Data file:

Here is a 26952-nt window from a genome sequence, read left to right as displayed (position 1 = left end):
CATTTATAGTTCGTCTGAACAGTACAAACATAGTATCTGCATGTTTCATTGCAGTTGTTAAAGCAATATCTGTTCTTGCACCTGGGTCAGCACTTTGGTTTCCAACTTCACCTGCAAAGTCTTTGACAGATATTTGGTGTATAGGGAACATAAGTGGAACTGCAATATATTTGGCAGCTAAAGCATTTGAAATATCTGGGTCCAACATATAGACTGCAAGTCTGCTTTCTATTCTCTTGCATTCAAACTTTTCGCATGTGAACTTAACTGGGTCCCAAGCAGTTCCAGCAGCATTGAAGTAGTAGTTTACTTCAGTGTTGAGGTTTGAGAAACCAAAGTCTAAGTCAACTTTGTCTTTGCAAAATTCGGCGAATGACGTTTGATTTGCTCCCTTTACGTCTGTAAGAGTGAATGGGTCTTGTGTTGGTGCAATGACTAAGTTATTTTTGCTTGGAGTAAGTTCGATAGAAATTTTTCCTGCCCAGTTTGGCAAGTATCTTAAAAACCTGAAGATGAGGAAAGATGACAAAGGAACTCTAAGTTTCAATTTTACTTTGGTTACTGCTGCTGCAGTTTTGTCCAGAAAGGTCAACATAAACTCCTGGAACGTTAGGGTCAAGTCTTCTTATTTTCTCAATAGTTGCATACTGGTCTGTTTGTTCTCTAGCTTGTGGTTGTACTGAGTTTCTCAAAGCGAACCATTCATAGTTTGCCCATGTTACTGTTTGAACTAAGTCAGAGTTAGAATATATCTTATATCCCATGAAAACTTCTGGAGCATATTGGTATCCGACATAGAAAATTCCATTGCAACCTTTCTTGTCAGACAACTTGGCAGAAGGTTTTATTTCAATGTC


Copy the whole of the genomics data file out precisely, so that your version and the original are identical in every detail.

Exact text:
Here is a 26952-nt window from a genome sequence, read left to right as displayed (position 1 = left end):
CATTTATAGTTCGTCTGAACAGTACAAACATAGTATCTGCATGTTTCATTGCAGTTGTTAAAGCAATATCTGTTCTTGCACCTGGGTCAGCACTTTGGTTTCCAACTTCACCTGCAAAGTCTTTGACAGATATTTGGTGTATAGGGAACATAAGTGGAACTGCAATATATTTGGCAGCTAAAGCATTTGAAATATCTGGGTCCAACATATAGACTGCAAGTCTGCTTTCTATTCTCTTGCATTCAAACTTTTCGCATGTGAACTTAACTGGGTCCCAAGCAGTTCCAGCAGCATTGAAGTAGTAGTTTACTTCAGTGTTGAGGTTTGAGAAACCAAAGTCTAAGTCAACTTTGTCTTTGCAAAATTCGGCGAATGACGTTTGATTTGCTCCCTTTACGTCTGTAAGAGTGAATGGGTCTTGTGTTGGTGCAATGACTAAGTTATTTTTGCTTGGAGTAAGTTCGATAGAAATTTTTCCTGCCCAGTTTGGCAAGTATCTTAAAAACCTGAAGATGAGGAAAGATGACAAAGGAACTCTAAGTTTCAATTTTACTTTGGTTACTGCTGCTGCAGTTTTGTCCAGAAAGGTCAACATAAACTCCTGGAACGTTAGGGTCAAGTCTTCTTATTTTCTCAATAGTTGCATACTGGTCTGTTTGTTCTCTAGCTTGTGGTTGTACTGAGTTTCTCAAAGCGAACCATTCATAGTTTGCCCATGTTACTGTTTGAACTAAGTCAGAGTTAGAATATATCTTATATCCCATGAAAACTTCTGGAGCATATTGGTATCCGACATAGAAAATTCCATTGCAACCTTTCTTGTCAGACAACTTGGCAGAAGGTTTTATTTCAATGTC